• Thursday, Oct 18, 2018
  • Last Update : 08:59 am

Happy new books

  • Published at 05:36 pm April 13th, 2017
Happy new books

Last year, before the Bangla New Year, my mentor in many aspects, Matiul Islam Nowshad, who’s the chief corporate and people’s officer in Robi Axiata Limited, had decided to replace sweets with books as gifts on the eve of Noboborsho.

So they presented Hajar Bochhorer Banglaee Shongskriti by Golam Murshid and Ekattorer Dinguli by Jahanara Imam to people.

The stake-holders who received their gifts were so happy that they responded in superlative terms. That was a huge success for my mentor, and his management has decided to stick to books when it comes to Bangla Noboborsho.

Having said that, kindly allow me to narrate our existing culinary practices a bit on the occasion of Pohela Boishakh. Come Noboborsho, we Bengalis, these days, get crazy about panta-ilish. I don’t understand why panta-ilish has become the symbol of Bangla Noboborsho.

How many people, who come to rejoice Noboborsho, have panta bhaat at their homes as meals? I don’t think many do.

I remember my mother used to put water in the surplus rice after dinner so that the rice wouldn’t get rotten. Most families didn’t have refrigerators at that time. Therefore, the only option was to put water in the surplus rice so that someone could have it the following morning.

Most of the time, the maids had panta in the morning as their breakfast.

Years before my mother was doing it, probably for hundreds of years before, it was a common practice across Bengal to preserve rice by adding water.

It was a sustainable way to not waste food and to reserve food in a food-scarce country.

The Bengalis didn’t celebrate Choitro Shongkranti or Pohela Boishakh with panta; rather, we celebrated these two occasions with our traditional sweets.

If you throw a keen glance around you, you’ll see an avalanche of sweets going around every nook and corner of the country. This is exactly where I would like to promote books

With panta, it was a common practice to preserve the food overnight and have it in the following morning. Simple!

To my mind, it’s quite funny that we have panta once a year and pretend that we’ve become great Bengalis. When it comes to hilsa fish, when did Bengalis celebrate the advent of Bangla Noboborsho with this particular fish?

Historically, there wasn’t any specific species of fish to celebrate Noboborsho. Apart from that fact, this is the time when one mustn’t catch ilish, because if you catch this fish now, the country will have a poor production during its season.

Our prime minister has also appealed to the countrymen not to consume this fish on the occasion of Noboborsho, as there’s absolutely no link between ilish and the New Year.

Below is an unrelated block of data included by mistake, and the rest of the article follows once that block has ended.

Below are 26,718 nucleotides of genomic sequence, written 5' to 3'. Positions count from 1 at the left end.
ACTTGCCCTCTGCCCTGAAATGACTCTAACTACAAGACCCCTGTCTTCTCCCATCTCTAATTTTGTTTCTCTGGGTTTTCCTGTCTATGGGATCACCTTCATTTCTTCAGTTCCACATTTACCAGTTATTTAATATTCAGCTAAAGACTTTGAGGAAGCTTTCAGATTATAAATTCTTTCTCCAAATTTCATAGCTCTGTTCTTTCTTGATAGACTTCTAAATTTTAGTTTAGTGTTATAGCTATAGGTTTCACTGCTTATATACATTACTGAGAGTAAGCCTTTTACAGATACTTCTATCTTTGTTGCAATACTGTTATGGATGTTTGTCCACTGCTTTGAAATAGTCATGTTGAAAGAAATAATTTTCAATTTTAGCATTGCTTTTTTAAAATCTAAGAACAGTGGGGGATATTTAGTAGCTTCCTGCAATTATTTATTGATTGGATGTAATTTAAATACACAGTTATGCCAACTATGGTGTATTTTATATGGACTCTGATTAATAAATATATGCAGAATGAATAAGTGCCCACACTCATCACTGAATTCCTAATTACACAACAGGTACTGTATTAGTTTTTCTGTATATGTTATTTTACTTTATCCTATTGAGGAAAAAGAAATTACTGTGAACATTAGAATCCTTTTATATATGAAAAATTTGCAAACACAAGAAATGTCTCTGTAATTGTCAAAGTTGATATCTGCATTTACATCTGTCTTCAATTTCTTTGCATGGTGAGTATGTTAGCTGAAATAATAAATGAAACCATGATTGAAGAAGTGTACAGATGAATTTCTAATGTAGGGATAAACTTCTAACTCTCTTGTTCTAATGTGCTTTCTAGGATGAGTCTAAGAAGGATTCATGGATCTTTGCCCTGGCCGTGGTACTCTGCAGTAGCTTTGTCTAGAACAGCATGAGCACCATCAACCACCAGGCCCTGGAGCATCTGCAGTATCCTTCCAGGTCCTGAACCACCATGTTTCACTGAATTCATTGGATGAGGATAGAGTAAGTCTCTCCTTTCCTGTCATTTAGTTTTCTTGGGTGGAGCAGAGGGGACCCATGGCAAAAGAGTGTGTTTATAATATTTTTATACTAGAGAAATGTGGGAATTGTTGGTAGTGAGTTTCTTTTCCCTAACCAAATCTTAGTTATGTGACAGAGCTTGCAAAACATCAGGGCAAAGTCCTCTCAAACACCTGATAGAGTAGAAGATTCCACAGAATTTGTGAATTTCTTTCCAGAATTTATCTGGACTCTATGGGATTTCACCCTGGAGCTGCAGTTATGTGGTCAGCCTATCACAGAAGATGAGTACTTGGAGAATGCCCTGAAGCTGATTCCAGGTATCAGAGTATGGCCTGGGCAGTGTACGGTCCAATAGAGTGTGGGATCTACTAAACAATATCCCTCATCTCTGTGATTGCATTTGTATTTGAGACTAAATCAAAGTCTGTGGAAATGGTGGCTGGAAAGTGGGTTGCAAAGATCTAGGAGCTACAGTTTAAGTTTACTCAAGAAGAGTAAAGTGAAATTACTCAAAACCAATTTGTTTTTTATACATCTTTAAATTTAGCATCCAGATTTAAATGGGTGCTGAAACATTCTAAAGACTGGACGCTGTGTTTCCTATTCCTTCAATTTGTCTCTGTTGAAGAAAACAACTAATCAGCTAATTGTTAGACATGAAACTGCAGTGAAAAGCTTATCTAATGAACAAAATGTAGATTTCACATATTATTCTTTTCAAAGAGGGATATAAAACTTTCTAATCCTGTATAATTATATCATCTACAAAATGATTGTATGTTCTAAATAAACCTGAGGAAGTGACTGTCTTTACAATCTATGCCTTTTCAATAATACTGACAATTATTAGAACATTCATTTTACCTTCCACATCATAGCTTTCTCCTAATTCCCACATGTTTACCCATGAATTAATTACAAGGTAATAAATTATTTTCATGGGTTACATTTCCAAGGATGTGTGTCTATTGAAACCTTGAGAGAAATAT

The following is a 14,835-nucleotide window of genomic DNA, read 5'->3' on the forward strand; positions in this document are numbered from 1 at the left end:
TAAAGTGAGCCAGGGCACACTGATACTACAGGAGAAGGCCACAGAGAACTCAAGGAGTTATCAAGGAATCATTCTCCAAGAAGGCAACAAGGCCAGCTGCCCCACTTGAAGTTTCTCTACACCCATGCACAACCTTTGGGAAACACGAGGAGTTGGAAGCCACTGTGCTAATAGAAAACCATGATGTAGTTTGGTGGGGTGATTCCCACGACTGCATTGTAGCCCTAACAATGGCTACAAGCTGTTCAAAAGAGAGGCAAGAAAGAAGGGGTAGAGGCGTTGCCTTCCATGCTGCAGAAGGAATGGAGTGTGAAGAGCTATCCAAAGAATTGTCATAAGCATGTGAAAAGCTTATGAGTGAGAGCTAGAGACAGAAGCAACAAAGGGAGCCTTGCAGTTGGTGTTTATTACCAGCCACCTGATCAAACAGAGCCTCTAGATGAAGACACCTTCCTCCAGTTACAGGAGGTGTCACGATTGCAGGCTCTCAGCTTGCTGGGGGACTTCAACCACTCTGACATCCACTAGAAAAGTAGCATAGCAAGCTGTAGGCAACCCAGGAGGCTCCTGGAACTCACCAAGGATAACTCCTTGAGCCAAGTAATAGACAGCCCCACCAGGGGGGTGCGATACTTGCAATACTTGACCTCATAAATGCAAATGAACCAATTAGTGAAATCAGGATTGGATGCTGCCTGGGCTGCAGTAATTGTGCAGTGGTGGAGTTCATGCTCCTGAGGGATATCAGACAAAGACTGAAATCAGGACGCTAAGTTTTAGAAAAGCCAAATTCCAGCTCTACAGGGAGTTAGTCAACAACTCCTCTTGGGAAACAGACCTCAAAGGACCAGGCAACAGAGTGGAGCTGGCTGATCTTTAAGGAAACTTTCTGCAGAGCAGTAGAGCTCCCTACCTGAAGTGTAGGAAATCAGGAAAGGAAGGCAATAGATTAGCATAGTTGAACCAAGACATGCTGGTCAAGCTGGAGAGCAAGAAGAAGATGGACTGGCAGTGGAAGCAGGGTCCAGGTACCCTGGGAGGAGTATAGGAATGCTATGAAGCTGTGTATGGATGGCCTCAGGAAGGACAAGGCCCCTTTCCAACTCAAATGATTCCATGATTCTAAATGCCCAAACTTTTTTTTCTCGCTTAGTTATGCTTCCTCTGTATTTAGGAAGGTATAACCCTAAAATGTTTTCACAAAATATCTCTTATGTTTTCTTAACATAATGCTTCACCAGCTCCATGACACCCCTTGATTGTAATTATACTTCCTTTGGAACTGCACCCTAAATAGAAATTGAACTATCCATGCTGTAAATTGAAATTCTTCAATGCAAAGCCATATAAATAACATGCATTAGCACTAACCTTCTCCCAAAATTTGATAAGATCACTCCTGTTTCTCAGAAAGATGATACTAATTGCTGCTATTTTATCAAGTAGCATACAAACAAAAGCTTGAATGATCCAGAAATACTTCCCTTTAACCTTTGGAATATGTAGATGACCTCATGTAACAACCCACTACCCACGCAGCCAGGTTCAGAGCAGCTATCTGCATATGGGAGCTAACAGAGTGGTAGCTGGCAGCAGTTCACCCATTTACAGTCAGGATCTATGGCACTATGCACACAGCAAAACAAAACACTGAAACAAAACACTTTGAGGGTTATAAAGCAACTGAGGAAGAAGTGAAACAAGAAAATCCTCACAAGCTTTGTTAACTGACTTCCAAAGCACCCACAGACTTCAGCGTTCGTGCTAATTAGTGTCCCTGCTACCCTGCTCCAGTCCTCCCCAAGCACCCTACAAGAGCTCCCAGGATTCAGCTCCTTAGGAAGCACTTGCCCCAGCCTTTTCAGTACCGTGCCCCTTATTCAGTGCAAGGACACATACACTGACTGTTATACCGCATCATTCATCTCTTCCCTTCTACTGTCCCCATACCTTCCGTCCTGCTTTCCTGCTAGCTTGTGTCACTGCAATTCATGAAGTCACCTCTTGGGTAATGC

Talking about Noboborsho celebrations, this has almost attained the stature of Eid. These days, people come out of their homes and truly rejoice; as preparation for Pohela Boishakh, people buy all kinds of new clothes the same way they do during Eids; the shopping centres and markets thrive on the eve of New Year’s Day.

I’m absolutely delighted to see that we Bengalis now have another day that we can celebrate with all positivity and passion. I feel that our cultural sense has attained the status of our religious one.

People also exchange sweets among themselves. Over the last few years, the trend of distributing sweets has increased manifold. If you throw a keen glance around you, you’ll see an avalanche of sweets going around every nook and corner of the country.

This is exactly where I would like to promote books.

Imagine many of us presenting books to each other and everyone is reading those books.

We’d very soon have a knowledge-based society that would create an impact on our life.

Giving books on the occasion of Noboborsho could be one of the finest displays of our human qualities.

This would bring back our time-tested values surrounding books and libraries. I believe publishers would be able to play a great role in this regard.

We could start the run up to our Pohela Boishakh celebrations by organising book fairs in various districts or divisional cities. This would also augment the book business.

Our writers, on the other hand, wouldn’t have to wait till February to publish their work. The publishing business will also take a new turn if we can develop this practice.

I urge Bengalis from all walks of life to develop this habit during this time of the year, and attain greatness through books.

Ekram Kabir is a fiction writer.